Early childhood education at CMC, a faculty profile with Irene Chagall

For more information on all of CMC’s early childhood education offerings and faculty, visit the Youth Group Classes and Ensembles page.


Irene Chagall: Music for Children Instructor

“I give them (the students) each a piece of string.
I say, ‘We’re studying the string family. How do you make an instrument out of a piece of string?
Take this piece of string home and see what you can come up with.”

-Irene Chagall, Music for Children instructor

By Katy Fox, guest writer


CMC violin student Alycia Tam gives Irene’s class a demo

Thus begins the Winter Quarter for students in Irene Chagall’s Music For Children class at the Community Music Center. Over the following weeks, children ages 4-7 will gain direct understanding of how strings create vibration, build their own cuica (Brazilian friction drum), try-out and compare various string instruments. They will dance, they will laugh, and they will play a violin both pizzicato and with a bow. By the time a 12-year old CMC violin student visits their class to give them a demo, they will already know why she first takes out her rosin. And if the children are feeling shy, one of Irene’s puppets will lead the games and songs. By the end of the semester, a certain beloved skunk puppet will have received gifts from many adoring students.

Irene’s curriculum begins by encouraging children to imagine how natural sounds could have inspired the development of instruments. “Maybe it happened because the wind blew in the trees and people said ‘what’s that sound?’ That’s so much more basic than what we think of when we think of ‘symphony.’ It connects music to life experience, to awareness.” For the wind family, she will bring in a blade of grass. To introduce horns, Irene will pass around a seashell and a ram’s horn. If she has slightly older students, she will show off a donkey jaw, commonly used in Brazil.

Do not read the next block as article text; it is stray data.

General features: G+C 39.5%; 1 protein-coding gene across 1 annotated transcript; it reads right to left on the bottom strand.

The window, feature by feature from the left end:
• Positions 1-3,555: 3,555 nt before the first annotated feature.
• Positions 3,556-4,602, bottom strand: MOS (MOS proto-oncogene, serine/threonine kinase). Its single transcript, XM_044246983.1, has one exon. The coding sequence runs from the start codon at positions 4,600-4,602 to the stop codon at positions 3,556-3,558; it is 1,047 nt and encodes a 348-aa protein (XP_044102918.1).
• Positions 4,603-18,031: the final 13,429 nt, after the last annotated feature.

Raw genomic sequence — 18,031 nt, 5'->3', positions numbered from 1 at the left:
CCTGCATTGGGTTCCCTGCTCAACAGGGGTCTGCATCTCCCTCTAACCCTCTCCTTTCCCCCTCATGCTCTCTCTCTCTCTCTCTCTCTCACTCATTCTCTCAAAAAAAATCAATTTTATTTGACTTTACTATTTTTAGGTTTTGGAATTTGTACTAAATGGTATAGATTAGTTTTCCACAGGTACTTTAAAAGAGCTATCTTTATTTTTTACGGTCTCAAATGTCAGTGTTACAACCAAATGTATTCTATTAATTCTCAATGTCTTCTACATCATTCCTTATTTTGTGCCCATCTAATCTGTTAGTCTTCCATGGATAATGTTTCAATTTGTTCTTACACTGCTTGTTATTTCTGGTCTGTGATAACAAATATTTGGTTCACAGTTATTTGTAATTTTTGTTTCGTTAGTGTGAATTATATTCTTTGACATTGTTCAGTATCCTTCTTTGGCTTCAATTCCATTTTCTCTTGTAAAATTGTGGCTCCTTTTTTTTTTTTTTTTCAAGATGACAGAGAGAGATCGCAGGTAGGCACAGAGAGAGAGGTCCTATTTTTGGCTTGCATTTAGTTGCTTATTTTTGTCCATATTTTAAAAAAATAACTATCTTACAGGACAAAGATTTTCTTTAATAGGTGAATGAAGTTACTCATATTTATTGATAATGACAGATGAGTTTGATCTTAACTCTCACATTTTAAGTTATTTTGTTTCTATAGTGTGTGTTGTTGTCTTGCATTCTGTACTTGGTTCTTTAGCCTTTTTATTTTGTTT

“My point of departure is the same in all my classes: music as a design made of sound in time. I ‘read’ the group and find the material that they can connect with. If I have a more sophisticated group of children, I’ll do more with rhythm, reading and preparedness for what it takes to actually study an instrument. The teachers I’ve gotten to know at CMC say that the kids who have taken my class are great to have as students because they already have a foundation. That’s really wonderful!”

Irene inspires musical curiosity in her students.

Irene emphasizes a joyful ensemble, embodying musical vocabulary as a way of learning it, and breaking down complex concepts into digestible parts. Her primary influences are the Orff Approach and Dalcroze method. She was trained in the latter as a child and attributes this early exposure (“I wasn’t aware that I was learning music, but I was really learning music”) to her lifelong work as a self-described minstrel. In the Dalcroze method, children are taught that the body is their first instrument and are encouraged to interpret rhythm, melody and harmony through both specific and spontaneous movement. As a child, Irene remembers marching in quarter notes, jogging in eighth notes, running fast in sixteenth notes, taking huge steps to “get” whole notes.

The Orff Approach to teaching music is modeled on how we learn our native tongue. It’s focus on immersive, imaginative group learning is what Irene loves most. “To get a group of children laughing and moving their bodies and experimenting and finding their limits—that is what makes this work. It is universally human to respond to rhythm. We synchronize to each other.” (This concept is Irene’s soapbox. As a recent research associate at the Smithsonian, she wrote and co-directed Let’s Get the Rhythm, an acclaimed documentary on hand-clapping games from around the world.)

Irene Chagall has been teaching at CMC for 35 years. Though initially encouraged to pursue a career in the sciences, Irene’s gravitational pull has always been music and the arts. She pursued an independent study of classical guitar in Spain, traveled through Northern Africa and came back to the States to get a teaching degree. “The deal is that CMC felt like home from the beginning…it was a place where I could be myself and grow as well, and I have. The mission of the institute is just something I believe in. The beauty of CMC is that the classes are small enough that you can give individual attention, without making a child feel like they’re being singled out…Now too, with the new director, it’s rejuvenating. It’s warm and welcoming, it’s a sanctuary.”


Thank you to Katy Fox the guest writer for this article. The article is part of an interview and article series about early childhood education faculty at CMC.